Göbekli Tepe: A Stone Age Sanctuary in South-Eastern Anatolia

Unearthed stone pillars at Göbekli Tepe
Unearthed stone pillars at Göbekli Tepe: View of circular arrangement of megalithic pillars with relief carving. Photographer: © Berthold Steinhilber, 2008

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Dr. Klaus Schmidt, Senior Research Fellow, Orient Department, German Archaeological Institute in Berlin; Adjunct Professor, Institute for Pre- and Protohistory, Erlangen-Nürnberg University; and Global Heritage Fund Project Director at Göbekli Tepe (www.globalheritagefund.org)

Built by early Neolithic peoples over 10,000 years ago, Göbekli Tepe has been interpreted as the oldest human-made place of worship yet discovered. Featuring dozens of 5-meter-high monolithic pillars, carved in relief, this massive site of circular “temple” structure suggests several millennia of activity, at a scale not previously thought possible for a community so ancient.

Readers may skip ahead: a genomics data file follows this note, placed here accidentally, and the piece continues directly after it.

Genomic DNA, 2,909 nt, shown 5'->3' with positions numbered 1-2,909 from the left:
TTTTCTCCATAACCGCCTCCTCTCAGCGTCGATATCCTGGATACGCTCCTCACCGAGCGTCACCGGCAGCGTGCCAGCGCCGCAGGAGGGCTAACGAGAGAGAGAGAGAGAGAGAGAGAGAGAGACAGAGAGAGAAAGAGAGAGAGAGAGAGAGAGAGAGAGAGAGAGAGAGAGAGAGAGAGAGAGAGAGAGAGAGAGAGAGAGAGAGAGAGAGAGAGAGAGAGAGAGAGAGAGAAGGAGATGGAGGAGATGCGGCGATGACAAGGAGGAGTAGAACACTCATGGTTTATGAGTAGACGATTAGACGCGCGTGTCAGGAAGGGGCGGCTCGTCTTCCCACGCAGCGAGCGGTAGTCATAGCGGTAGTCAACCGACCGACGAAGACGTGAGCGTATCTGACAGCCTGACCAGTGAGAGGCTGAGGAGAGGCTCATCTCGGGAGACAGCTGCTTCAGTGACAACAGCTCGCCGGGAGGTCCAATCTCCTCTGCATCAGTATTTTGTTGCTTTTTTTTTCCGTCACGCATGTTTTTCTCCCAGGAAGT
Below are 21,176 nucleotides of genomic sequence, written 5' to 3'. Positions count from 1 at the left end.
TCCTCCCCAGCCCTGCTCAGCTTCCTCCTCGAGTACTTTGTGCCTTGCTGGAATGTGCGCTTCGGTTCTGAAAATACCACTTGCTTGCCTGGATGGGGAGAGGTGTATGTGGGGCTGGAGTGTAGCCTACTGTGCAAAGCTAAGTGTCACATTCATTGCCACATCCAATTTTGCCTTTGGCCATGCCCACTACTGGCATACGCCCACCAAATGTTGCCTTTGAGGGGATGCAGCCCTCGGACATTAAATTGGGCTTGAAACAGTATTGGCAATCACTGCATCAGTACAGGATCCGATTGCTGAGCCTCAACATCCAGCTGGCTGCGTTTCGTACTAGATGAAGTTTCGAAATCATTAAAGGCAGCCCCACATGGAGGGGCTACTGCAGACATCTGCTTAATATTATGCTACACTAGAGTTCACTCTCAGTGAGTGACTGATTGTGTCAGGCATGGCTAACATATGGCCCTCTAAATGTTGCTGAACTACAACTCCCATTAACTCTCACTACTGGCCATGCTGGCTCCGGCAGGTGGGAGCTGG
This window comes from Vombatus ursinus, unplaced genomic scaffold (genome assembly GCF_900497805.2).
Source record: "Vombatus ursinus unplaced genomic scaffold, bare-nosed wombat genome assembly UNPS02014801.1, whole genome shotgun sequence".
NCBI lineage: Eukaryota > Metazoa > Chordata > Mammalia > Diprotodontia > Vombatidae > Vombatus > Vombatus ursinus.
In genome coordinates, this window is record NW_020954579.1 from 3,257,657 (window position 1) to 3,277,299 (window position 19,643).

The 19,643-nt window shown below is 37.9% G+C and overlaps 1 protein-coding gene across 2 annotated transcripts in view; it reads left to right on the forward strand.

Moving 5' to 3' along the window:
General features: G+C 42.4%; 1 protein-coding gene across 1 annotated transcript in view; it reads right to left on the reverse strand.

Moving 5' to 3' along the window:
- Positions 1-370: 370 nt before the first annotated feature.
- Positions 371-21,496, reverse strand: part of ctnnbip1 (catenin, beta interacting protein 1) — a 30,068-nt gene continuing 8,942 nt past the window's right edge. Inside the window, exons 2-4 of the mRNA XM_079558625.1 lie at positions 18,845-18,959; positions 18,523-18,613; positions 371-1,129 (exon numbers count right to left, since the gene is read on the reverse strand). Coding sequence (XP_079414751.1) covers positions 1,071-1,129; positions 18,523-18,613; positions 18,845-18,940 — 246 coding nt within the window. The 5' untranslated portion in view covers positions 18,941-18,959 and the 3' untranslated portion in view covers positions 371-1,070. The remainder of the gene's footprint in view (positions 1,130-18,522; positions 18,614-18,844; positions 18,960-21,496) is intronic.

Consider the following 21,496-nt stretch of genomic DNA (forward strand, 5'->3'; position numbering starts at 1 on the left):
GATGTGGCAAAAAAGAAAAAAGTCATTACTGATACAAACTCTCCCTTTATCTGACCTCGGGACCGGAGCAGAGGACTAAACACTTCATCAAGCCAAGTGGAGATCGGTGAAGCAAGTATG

The speaker has directed the Göbekli Tepe excavations and research project since 1995. Reception will follow lecture. The museum will be closed. Please use the Terrace level entrance on the north side of the building.

Congratulations to the Global Heritage Fund on its 10th anniversary! The Ancient Art Council would like to thank Acme Bread Company and Fra’Mani Handcrafted Foods for their generous donations.

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This lecture is free and open to the public. Please RSVP to ancientart@famsf.org.

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Cosponsored by the Global Heritage Fund and Ancient Art Council.
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